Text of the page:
Sam Spade PI goes legal
2 November 1997
Law firms in the US use private detectives in a number of diverse areas, including criminal cases, tort actions, divorce proceedings, and sophisticated business transactions. They may even use them to prevent crimes, such as investigating potential and existing employees, conducting a sting or ensuring that prevention programmes are followed.
One major US bank, for example, which had experienced money laundering problems, employed a private investigation firm to approach several branches with illicit, or at least highly suspicious, transactions. The branches that handled the transactions properly received a passing mark. However, disciplinary action was taken against employees in a branch which did not treat the suspicious approaches correctly.
Sometimes PIs are used for their sophisticated equipment and know how. For instance, in a recent extortion threat made overseas, this firm asked the victim to travel to the US and hire a private investigation firm to secretly record the incriminating conversations so that the corroboration could be used to take action against the threatened coercion. In a recent advance fee fraud case, on behalf of a foreign victim suing a Nigerian bank in the US, we employed a private detective in Nigeria to uncover the fraud and trace the money.
In many cases, private investigators are used to trace money which has moved around jurisdictions. Normally, the funds are proceeds of crime, although a spouse or former spouse may use this method to improperly hide money from the other spouse and the court.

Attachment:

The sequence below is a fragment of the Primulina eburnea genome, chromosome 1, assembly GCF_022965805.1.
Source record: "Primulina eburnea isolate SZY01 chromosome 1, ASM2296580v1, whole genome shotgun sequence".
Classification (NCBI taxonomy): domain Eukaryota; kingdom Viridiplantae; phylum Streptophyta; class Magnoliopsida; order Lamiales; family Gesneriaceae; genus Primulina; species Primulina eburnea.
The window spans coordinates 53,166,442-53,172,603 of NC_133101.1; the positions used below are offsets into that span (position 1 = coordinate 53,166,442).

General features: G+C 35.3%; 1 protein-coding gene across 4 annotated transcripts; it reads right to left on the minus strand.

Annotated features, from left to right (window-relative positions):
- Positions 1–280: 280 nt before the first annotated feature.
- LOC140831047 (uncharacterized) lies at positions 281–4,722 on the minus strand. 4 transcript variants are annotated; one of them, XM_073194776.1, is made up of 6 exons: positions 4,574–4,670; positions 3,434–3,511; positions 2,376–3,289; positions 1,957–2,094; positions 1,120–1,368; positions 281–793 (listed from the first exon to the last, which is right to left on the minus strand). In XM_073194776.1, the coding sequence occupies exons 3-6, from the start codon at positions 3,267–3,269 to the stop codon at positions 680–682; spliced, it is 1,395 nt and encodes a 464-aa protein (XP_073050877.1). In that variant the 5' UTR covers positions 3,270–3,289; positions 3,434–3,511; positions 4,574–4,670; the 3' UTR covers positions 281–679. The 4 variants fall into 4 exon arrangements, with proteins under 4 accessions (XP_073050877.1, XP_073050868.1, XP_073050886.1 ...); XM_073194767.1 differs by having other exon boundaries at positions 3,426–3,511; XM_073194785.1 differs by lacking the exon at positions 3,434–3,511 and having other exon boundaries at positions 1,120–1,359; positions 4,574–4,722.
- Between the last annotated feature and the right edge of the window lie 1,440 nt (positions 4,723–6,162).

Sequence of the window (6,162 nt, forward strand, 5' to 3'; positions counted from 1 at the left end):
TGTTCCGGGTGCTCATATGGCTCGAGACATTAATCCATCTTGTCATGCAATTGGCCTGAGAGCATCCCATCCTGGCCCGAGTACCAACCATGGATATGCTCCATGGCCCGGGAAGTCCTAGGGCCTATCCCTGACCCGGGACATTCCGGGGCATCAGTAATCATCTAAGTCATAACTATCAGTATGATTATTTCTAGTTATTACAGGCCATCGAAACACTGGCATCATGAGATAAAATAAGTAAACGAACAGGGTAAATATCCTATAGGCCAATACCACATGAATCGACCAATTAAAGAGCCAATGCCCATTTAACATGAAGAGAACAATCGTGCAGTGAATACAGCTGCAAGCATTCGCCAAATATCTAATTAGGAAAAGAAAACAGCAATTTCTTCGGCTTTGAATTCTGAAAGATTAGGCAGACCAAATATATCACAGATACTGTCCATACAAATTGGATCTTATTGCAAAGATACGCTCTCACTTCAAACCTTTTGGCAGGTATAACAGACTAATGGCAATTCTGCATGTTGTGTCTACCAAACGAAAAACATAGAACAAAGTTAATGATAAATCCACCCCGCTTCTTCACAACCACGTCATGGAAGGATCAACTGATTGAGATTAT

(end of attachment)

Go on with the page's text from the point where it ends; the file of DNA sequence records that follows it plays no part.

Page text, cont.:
Increasingly, PIs are developing specialisations such as environmental work. For example, investigators may work on environmental audits, develop skills and experience in certain toxic materials and chemicals, and investigate cases involving hazardous waste spills.
Many private investigation firms have set up international offices. Some have subsidiaries, branches or affiliations overseas. The global nature of many problems requires a cross-cultural approach and a knowledge of international and comparative investigation styles and correlative legal aspects.
PIs are also used in sophisticated business transactions. When a company needs to find an agent or distributor, or is contemplating a merger, acquisition or joint venture, it is often prudent to hire an investigator in order to check the credentials of prospective businesses. The more important the transaction and contemplated business relationship, the more work the investigator does to verify the due diligence work.
In the US, some investigation firms diversify into lobbying or legislative work. The close connection between law enforcement, national security and the specialised nature of police and enforcement work often requires PIs to cooperate closely with law enforcement agencies. On some occasions, they may need to simply dig for information, while others may require the investigation firm to persuade law enforcement agencies to take action for their clients.
Private investigation firms charge on a similar basis to lawyers, although their fees tend to be somewhat lower, as some of the work is of a less specialised nature. Their rates generally range from $25 to $500 (£15 to £312) per hour.
Lawyers must exercise care in ascertaining the proposed fee structure and in monitoring the work.
The scope of an investigator's work can include accessing and reviewing publicly available databases, accessing and reviewing private records obtained through pretexts, and accessing and analysing complex law enforcement and financial information, as well as the more romantic 'tailing' a suspect and less romantic sifting through trash for clues. Some investigators can even analyse and provide sophisticated forensic explanations of certain transactions in order to identify frauds.
The growing scope of the work of both lawyers and private investigation firms requires that lawyers control investigators' work plans, regularly monitor their implementation, and re-evaluate them regularly.
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